Books Of The Year #10: Palo Alto

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November 30, 2011 by markstani

It’s too easy to be contemptuous of James Franco’s Palo Alto (pub. Faber). Here’s a multi-tasking Hollywood superstar penning paens of teenage ultra-angst. In fact, this collection is as shocking and true a portrayal of adolescence as you’ll read in a long time. Franco’s characters are never more than vaguely outlined, which adds to the over-arching nihilism of their lives, and hints that these tortured souls could be, and have been, all of us too. All told, it’s much more disturbing than going to the cinema and watching a guy have to saw his own arm off.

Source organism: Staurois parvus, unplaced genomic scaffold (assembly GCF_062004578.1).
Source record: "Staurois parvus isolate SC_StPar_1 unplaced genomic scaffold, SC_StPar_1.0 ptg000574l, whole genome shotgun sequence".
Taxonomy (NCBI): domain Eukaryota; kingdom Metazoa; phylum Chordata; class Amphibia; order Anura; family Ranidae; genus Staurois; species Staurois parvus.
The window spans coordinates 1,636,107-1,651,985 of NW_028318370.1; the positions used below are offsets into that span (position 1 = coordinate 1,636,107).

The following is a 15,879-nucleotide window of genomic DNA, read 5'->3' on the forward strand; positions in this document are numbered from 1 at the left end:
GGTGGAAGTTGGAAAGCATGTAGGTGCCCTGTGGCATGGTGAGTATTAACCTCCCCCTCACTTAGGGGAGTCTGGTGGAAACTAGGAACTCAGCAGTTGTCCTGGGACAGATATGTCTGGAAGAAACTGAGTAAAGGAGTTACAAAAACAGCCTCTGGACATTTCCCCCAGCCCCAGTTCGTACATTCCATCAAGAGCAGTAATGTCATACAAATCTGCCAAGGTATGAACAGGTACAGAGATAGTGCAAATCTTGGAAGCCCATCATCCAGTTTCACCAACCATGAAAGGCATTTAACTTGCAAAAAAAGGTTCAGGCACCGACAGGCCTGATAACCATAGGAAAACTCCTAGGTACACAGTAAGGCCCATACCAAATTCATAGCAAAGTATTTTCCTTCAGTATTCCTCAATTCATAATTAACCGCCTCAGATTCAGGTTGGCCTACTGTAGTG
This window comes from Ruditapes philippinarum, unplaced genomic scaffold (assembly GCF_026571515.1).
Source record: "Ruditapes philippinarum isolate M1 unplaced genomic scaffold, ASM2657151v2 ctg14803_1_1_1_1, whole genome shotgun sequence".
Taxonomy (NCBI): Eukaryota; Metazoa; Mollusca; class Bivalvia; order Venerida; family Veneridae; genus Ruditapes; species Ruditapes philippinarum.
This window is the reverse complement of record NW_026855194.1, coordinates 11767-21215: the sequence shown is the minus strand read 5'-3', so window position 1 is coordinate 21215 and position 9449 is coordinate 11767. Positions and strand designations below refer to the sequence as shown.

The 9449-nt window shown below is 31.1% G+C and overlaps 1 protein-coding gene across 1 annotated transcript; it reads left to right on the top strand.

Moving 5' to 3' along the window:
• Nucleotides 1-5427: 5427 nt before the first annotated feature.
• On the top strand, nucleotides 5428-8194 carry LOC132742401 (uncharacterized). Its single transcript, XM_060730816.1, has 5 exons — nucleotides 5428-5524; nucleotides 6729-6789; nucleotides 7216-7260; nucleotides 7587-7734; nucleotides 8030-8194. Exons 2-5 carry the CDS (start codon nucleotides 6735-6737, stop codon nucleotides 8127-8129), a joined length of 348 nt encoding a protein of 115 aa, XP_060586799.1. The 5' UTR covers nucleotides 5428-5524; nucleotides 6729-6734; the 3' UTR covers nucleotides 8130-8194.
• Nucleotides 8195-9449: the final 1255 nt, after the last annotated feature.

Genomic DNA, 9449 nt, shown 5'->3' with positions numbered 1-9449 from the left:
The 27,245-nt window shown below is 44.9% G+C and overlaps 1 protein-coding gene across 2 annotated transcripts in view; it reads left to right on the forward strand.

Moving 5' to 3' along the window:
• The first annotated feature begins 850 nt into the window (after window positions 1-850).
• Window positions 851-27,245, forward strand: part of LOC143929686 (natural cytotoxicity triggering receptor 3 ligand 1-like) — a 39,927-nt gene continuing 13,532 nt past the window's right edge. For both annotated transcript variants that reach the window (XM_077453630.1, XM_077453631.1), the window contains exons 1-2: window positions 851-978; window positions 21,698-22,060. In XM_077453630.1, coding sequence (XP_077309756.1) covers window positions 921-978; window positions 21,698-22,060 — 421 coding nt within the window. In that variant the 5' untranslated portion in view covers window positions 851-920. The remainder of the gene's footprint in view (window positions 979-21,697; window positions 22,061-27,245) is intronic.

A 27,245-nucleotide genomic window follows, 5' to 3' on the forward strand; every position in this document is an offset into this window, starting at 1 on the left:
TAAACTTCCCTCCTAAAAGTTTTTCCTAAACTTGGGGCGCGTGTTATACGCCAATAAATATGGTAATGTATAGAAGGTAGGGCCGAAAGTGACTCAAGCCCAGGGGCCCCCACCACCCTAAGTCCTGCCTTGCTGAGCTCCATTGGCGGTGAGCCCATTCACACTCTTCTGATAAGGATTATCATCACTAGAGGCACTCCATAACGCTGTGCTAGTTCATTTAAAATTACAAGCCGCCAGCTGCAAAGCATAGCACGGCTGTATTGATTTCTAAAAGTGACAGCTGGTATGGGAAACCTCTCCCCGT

In fourth grade Sasha Alexander was the biggest dork I could ever think of. Buckteeth and short red hair and glasses. She said she could play basketball better than me. I laughed. We played at lunch and I won. She didn’t admit that I won. Back in class I told her she was a dork and a poor loser, and she stabbed me in the arm with a pencil. The hole was gray from the graphite.
Mr DeFelice didn’t do anything about it.


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